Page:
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The sending of sexually explicit images by cell phone or email has become the social norm in recent years. The phenomenon is known as sexting. Twenty-eight percent of teens have claimed to have sexted, while 57 percent had been asked to send a sext, according to a study published in the July 2012 issue of Pediatrics Medicine.
The most common reason kids give for sexting is that their boyfriend or girlfriend wanted the picture. Surveys show that in the majority of cases the picture lands where it is meant to be. Very few recipients share explicit selfies without the sender’s consent. The Atlantic’s recent article on the topic of sexting has finally shed light on the dangers and consequences of sexting in Ohio and around the country.
Technology is evolving fast and many states laws are silent when it comes to sexting. As a result, teens are left being prosecuted under State child pornography laws. Because child pornography laws were intended to prosecute adult predators, teens in some states are facing drastic consequences for petty mistakes and stupid decisions. The consequences can be dire. Teenagers who participate in sexting in states that don’t distinguish sexting from child pornography laws face felony charges, jail time, and being registered as a sex offender for the rest of their life. Being labeled a sex offender means that these teen will be easily confused with adults convicted of rape, gross sexual imposition, and other heinous sex crimes against children. Currently only 22 states have laws or proposed bills that reduce crimes of teens sexting one another to a misdemeanor or less: Arizona, Alaska, California, Connecticut, Florida, Hawaii, Illinois, Indiana, Louisiana, Missouri, Nebraska, Nevada, New Jersey, New York, North Dakota, Oklahoma, Oregon, Pennsylvania, South Carolina, Texas, Utah, and Vermont.
Organizations like the ACLU advocate the non-criminalization of teen sexting. They feel the proper response is educating teens rather than threatening criminal charges. They believe that current criminal offenses should be clarified to exempt adolescents who take, send and receive nude photos, and should be exempt from the Adam Walsh act which potentially labels teens who take, send and receive nude photos as sex offenders.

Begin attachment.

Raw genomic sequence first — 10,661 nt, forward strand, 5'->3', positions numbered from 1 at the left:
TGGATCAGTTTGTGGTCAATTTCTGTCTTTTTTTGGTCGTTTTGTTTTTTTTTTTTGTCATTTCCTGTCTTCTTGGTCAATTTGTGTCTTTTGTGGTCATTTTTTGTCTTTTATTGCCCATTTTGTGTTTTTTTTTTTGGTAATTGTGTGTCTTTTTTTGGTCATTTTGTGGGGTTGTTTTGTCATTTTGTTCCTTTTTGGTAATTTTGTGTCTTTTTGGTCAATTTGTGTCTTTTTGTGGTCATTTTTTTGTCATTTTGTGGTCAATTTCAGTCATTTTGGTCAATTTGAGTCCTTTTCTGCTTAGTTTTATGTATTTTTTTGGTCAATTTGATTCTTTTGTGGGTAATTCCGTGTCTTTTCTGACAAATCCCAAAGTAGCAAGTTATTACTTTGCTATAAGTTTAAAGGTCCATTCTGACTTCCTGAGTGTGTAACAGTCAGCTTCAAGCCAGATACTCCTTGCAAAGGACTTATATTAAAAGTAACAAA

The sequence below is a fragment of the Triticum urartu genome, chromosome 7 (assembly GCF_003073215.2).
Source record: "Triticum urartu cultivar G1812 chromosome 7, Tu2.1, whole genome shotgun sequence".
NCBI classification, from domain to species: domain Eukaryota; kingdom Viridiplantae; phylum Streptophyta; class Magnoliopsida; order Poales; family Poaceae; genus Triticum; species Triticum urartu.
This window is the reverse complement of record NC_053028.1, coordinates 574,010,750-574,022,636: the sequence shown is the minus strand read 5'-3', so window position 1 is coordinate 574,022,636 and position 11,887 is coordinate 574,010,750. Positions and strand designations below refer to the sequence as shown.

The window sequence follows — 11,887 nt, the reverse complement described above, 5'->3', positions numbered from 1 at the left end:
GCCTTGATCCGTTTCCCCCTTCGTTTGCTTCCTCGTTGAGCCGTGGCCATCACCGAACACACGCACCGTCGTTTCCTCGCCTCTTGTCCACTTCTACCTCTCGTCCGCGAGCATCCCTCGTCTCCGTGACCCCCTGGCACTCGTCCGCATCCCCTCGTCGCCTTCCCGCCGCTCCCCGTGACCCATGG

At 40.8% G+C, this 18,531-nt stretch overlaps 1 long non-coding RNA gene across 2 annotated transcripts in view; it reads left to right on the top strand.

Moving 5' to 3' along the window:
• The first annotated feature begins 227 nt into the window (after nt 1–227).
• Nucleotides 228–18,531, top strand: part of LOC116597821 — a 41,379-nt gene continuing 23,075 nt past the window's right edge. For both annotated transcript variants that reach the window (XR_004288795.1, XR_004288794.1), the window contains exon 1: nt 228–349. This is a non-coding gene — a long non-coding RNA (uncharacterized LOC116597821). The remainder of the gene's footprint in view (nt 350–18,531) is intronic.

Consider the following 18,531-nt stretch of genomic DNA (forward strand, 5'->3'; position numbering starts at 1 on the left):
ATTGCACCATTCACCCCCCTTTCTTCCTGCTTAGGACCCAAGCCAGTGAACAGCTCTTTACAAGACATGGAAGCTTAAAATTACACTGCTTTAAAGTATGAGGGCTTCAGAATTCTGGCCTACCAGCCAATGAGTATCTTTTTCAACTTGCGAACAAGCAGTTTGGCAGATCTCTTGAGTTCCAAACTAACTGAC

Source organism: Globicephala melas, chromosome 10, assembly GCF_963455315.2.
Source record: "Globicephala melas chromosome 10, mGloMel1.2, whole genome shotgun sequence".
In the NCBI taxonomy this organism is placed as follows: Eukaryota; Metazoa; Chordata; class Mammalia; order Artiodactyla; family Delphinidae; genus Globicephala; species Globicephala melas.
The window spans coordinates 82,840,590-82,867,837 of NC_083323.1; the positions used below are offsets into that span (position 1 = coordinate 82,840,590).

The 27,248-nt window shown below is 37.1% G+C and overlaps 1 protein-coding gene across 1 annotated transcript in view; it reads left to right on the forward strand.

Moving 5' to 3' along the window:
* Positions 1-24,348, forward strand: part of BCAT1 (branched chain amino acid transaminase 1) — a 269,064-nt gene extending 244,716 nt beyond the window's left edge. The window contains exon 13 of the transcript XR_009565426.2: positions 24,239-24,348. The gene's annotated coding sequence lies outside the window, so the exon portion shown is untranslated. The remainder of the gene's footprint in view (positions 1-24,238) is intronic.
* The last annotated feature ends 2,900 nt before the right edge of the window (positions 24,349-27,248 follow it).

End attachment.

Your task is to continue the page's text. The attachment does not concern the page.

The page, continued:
Florida minors who sext are charged with a non-criminal violation for their first offense, and a $60 fine or eight hours of community service. They also must attend classes on the dangers of sexting. This law takes into consideration that kids are not adults. They make irresponsible decisions because they are still in the process of learning to navigate the world. Child pornography laws, on the other hand, are aimed to prevent adults from taking advantage of children. Because sexting usually involves only children, applying child pornography laws means that the victim is often punished along with the offender. A teenager could be charged as a sex offender for disseminating their own picture. Under Ohio Law, dissemination of child pornography is a second-degree felony with penalties of up to eight years in prison or detention in the Department of Youth Services until the age of twenty-one.
It is apparent that child pornography laws that carry the potential for a felony conviction and sex offender restrictions, are not meant to address sexting. In Licking Heights High School in Ohio the county prosecutor filed felony charges against a 15-year old girl for sending a nude photo to a boy she wanted to date. The charges were illegal use of a minor in nudity-oriented material, a second-degree felony; and possession of criminal tools, a fifth-degree felony. It makes little sense to consider teenage girls taking photos of their own bodies a similar offense to sexual abuse committed against them. Doing so sends the message that if your trust is violated because someone distributes a photograph that you did not consent to sharing with anyone else, it is your own fault. This is analogous to blaming a victim of rape because they dressed provocatively.
If you or a loved one is being accused of a crime involving sexting, call the attorneys at The Law Office of Brian Jones, LLC. We have handled these cases in the past, stay abreast of the changing legal and social attitudes about sexting and employ a variety of tactics to destroy the State’s case and prevent your loved one’s life from tragic, life-long consequences.
Brian Glen Jones graduated from Ohio Wesleyan University with a Bachelors Degree in Politics and Government. He then went on to earn his Juris Doctorate degree from the University Of Akron School Of Law. Brian has been a lifelong resident of Ohio. Brian is licensed to practice law in the state of Ohio and before the United States District Court for the Northern and Southern Districts of Ohio.
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